Virtual Horizons explores the future of Hull’s landscape through VR and theatre

An innovative new theatre show that incorporates virtual reality has been created in collaboration with Hull communities that are susceptible to flooding. Written by playwright Maureen Lennon and directed by Jack Chamberlain, Virtual Horizons explores what the future may look like if climate change is left unchecked.

Maureen Lennon and Jack Chamberlain

The show blends cutting-edge virtual reality technology and theatre to create an immersive experience that is equal parts educational, thought-provoking and exciting. Through ideas and stories shared by people living in Hull’s HU4, HU7 and HU9 communities, combined with stunning landscapes and engaging storytelling, Virtual Horizons delivers a unique tale of climate hope and resilience.

Jack Chamberlain, creator and director, said: “I’d been planning on making a show about climate for a few years but had never quite found the right moment, as it’s such a huge topic. Having worked on the University of Hull’s Risky Cities project, I felt now was the right time to discuss this crucial subject matter in a fun and eye-opening way.”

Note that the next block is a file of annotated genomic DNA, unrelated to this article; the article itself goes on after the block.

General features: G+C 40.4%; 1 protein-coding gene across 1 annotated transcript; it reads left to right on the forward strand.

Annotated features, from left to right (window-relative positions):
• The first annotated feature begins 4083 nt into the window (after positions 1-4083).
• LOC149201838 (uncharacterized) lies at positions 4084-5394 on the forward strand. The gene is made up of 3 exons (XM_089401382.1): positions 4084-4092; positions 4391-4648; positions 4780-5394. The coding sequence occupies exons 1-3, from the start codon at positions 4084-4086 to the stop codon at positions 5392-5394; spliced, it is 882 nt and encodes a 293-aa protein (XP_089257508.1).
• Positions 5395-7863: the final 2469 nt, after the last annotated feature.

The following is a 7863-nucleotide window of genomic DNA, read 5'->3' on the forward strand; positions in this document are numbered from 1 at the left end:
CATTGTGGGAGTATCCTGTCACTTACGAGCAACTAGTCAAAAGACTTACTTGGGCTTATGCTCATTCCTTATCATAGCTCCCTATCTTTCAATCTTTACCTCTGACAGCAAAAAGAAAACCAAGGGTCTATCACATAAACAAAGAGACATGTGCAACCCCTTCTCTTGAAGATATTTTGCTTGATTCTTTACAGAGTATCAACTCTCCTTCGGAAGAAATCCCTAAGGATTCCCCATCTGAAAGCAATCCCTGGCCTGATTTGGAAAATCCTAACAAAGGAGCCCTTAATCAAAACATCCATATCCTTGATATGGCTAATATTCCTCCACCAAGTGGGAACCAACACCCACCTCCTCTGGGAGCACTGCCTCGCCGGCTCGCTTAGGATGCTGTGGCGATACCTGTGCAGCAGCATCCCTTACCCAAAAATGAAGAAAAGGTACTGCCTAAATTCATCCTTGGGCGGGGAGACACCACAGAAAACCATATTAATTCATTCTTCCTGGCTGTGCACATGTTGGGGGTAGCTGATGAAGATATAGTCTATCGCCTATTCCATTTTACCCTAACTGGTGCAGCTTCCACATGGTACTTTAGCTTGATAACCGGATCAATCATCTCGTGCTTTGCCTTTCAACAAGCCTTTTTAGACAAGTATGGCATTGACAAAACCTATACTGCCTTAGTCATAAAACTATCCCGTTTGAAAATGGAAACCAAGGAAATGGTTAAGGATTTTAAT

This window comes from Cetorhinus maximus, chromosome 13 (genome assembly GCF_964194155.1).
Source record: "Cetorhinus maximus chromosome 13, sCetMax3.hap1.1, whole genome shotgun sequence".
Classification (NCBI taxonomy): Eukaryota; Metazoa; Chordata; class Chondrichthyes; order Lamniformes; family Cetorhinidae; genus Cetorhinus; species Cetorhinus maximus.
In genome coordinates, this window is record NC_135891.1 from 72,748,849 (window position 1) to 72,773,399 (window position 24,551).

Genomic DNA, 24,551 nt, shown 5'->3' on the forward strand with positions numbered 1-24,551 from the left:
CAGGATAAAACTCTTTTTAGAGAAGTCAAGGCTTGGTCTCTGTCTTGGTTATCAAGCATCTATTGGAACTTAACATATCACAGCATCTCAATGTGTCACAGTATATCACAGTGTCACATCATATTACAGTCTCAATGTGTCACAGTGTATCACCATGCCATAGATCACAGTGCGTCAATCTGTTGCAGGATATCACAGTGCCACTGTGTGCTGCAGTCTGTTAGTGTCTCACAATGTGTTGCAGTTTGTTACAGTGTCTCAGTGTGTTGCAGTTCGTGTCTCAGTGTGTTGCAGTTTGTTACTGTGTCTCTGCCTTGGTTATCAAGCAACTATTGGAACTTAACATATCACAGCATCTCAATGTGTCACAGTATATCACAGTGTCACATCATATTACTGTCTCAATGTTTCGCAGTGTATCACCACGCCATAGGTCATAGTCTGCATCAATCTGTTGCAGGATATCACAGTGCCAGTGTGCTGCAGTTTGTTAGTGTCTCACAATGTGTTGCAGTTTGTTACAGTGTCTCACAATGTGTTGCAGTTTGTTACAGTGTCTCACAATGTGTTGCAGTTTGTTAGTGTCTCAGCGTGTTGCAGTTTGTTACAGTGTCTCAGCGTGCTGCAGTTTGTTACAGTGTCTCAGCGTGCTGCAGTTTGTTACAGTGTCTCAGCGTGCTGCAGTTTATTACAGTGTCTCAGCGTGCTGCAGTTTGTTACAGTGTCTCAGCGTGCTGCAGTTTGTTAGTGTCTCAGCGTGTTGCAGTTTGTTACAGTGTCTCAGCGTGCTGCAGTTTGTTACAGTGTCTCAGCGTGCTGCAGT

Thirteen performances of Virtual Horizons will take place at Hull Truck Theatre between Wednesday 1 and Saturday 4 November. A fusion of storytelling, technology and community collaboration, the show aims to ignite the imagination and inspire a brighter future by starting fresh conversations about climate change.

The show’s writer, Maureen Lennon, said: “We’ve taken ideas, thoughts and experiences from people in our local communities, honouring the opinions and interests of the group. It’s hard to really imagine a world that’s so different from what we know today, so using VR is an opportunity to take audiences to familiar places that have changed dramatically.”

Virtual Horizons  is strictly for people aged 13+ and its team is passionate about making the show accessible to audiences. To achieve this, the virtual reality component takes place whilst the audience is seated and team members will be there to help at all times.

Jack said: “We’ve had the joy of watching our community co-creators use virtual reality for the first time and this immersive tech elicits such a response. We want to create a safe and inviting space where people are transported through VR and theatre and join a conversation. Our aim is for audiences to leave the show feeling positive, build resilience around the climate and their role in it, and gain more of an understanding of what they can do to protect the future.”

Virtual Horizons has been created with the help of people from HU4 Community Hub, Bransholme Chat and TimeBank on Preston Road. The show is funded by Arts Council England, Hull City Arts and the Sir James Reckitt Charity, and supported by the University of York.

Tickets are £13 each and available from the Hull Truck Theatre box office on 01482 323638, or you can book online at

Read our Q&A with Jack and Maureen here.

Maureen Lennon running a workshop at Bransholme Chat